Swindon woman dies aged 106

Swindon Advertiser: Eveline Steele-Davis celebrating her 100th birthday with her family Eveline Steele-Davis celebrating her 100th birthday with her family

EVELINE Steele-Davis will be reunited with husband, Tommy, 60 years after his death, after she died at the age of 106.

Eve, as she was known to family and friends, persevered on for six decades after she lost the love of her life, and will be buried beside him after passing away peacefully last Friday.

She leaves behind daughter Jill, 76, son Sandy, 68, along with five grandchildren and 10 great-grandchildren.

Devoting her life to her family, Eve never once raised her voice even through the strains of financial hardship.

“She was considered a delicate child, and contracted scarlet fever in her teens,” said Sandy.

“She was sent to Scotland to convalesce, because she thought the fresh air up there would be better for her than sitting in the hospital. It obviously worked.

“While in Scotland she met her husband Thomas, who worked in the local post office. They married in 1932.

“When war broke out they moved to Devizes because Kent, where they had relocated to, wasn’t safe. The family then moved to Swindon in 1947 when Tommy got a job in Skurrays. They paid her a pension for 62 years from the day her husband died.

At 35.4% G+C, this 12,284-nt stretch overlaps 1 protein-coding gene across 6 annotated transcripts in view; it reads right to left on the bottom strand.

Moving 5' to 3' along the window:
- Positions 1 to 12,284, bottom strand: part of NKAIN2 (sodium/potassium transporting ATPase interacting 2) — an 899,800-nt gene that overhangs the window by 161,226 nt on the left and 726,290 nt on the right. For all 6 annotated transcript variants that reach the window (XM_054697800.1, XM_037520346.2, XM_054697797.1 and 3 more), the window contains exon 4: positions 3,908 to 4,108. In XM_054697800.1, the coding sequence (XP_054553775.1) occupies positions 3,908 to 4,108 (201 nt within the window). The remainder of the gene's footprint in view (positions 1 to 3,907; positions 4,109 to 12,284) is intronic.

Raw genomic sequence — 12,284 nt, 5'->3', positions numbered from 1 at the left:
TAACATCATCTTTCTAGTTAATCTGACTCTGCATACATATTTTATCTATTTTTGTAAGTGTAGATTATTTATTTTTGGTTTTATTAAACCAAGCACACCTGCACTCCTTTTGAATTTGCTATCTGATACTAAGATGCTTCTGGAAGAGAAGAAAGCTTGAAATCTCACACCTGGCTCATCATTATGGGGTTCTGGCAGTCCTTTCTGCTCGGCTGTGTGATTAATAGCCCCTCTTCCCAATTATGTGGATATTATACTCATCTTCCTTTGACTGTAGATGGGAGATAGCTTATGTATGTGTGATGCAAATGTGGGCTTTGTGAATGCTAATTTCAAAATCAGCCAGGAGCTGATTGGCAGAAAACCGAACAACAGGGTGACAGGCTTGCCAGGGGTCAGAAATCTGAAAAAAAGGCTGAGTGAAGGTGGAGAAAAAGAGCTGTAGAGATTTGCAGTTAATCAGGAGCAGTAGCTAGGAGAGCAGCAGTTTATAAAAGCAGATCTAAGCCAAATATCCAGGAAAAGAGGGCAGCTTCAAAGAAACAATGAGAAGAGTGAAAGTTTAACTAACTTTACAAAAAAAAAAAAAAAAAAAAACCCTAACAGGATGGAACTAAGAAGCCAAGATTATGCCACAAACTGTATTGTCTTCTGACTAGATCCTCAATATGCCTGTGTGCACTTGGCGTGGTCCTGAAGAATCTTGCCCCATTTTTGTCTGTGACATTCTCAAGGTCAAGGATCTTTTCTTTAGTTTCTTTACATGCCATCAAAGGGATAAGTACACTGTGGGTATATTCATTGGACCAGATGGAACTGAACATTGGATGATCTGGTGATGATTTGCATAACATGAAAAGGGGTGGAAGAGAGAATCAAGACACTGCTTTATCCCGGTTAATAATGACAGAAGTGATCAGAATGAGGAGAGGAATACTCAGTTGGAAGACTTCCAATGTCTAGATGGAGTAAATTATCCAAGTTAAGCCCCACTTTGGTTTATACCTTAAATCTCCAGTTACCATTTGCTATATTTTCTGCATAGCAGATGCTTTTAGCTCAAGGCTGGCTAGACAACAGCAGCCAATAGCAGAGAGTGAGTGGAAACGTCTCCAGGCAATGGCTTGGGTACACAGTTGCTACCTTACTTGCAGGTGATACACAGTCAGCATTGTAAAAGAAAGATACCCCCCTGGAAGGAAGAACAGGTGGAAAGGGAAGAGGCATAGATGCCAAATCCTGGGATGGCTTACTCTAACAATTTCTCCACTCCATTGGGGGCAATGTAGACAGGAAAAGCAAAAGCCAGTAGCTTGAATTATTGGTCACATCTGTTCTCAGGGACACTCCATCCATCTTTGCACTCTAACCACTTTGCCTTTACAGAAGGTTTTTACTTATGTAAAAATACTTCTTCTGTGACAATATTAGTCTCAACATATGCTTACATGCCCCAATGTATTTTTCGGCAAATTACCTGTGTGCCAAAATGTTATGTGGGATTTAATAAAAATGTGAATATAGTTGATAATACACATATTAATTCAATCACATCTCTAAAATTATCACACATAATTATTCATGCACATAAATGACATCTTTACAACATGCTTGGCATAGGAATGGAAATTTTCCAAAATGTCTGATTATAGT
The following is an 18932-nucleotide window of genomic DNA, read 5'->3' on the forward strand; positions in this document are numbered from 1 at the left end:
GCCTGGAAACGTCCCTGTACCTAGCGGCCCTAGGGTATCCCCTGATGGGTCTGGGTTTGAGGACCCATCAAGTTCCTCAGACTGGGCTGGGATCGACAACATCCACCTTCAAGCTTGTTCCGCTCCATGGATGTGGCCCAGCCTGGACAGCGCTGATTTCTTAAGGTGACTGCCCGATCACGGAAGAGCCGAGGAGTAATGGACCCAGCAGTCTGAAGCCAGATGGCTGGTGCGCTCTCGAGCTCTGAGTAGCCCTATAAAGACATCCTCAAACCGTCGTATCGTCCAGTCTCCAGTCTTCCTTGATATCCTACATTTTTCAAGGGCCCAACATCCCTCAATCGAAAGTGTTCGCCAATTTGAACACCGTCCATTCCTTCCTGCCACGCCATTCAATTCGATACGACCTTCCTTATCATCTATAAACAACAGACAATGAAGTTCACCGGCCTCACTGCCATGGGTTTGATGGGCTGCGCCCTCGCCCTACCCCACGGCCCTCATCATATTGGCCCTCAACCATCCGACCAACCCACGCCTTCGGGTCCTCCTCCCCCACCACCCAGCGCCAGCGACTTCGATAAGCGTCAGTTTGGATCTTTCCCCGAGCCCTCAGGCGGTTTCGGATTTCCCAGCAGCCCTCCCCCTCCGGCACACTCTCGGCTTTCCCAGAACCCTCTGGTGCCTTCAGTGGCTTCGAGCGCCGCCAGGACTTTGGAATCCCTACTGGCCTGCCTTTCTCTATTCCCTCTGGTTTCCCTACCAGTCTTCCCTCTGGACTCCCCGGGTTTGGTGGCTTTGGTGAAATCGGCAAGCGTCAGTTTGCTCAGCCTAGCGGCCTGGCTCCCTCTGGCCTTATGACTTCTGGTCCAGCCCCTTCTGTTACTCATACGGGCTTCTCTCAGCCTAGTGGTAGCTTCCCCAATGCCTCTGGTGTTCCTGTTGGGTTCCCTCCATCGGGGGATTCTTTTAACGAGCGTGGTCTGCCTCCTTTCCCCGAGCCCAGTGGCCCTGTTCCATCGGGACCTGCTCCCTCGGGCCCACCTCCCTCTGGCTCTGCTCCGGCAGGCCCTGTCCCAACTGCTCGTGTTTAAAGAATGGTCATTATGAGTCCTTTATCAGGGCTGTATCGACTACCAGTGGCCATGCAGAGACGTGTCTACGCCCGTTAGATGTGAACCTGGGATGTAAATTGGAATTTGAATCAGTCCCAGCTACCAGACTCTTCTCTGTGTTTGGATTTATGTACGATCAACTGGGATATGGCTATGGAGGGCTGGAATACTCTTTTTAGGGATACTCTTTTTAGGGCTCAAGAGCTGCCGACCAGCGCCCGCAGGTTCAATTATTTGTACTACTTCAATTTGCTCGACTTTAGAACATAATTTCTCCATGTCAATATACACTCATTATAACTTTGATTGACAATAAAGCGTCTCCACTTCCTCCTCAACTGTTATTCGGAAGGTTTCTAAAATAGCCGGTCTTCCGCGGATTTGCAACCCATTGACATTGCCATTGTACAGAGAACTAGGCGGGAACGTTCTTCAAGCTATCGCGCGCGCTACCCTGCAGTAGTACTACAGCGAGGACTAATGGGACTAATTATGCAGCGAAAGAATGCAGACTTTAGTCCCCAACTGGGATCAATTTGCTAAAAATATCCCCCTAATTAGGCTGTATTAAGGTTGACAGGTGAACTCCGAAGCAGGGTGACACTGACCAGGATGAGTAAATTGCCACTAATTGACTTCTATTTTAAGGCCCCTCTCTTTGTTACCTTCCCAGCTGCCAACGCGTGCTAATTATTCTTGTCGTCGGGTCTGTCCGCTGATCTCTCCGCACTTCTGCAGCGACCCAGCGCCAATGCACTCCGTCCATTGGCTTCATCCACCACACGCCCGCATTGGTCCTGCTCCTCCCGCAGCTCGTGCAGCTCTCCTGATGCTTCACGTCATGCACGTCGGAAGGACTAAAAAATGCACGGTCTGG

“Tragedy struck in 1952 when Tommy died of pancreatic cancer. She was left alone with two children aged 15 and seven.”

Sandy said he never remembered an argument with Eve.

“She was very religious, and received holy communion throughout her life, latterly at home,” he said. “She had a calm and forgiving nature, always seeing the best in everyone. I can never remember any arguments with her. That is probably more to her credit than mine.

“She never worked, always believing she should be there for her children. What we lacked in money we gained tenfold in love and caring.

“Her calm nature may be one reason for her long life. She never smoked and rarely drank. In later years she was sustained by daily visits from family. .

“She was 55 when the Beatles were formed. She remembered World War One, and because they lived next to the railway line she saw all the troops heading down to Dover, all happy and cheering.

“She lived her life through her children and devoted her life to us. I was very fortunate to have such a kind and caring mother.

Eve’s niece, Rosemarie Merrifield, added: “She made the best of every situation and despite the sense of despair she must have felt at the very early death of Tommy she carried on with strength and hope, and always did the best she could with a smile and cheery word.”

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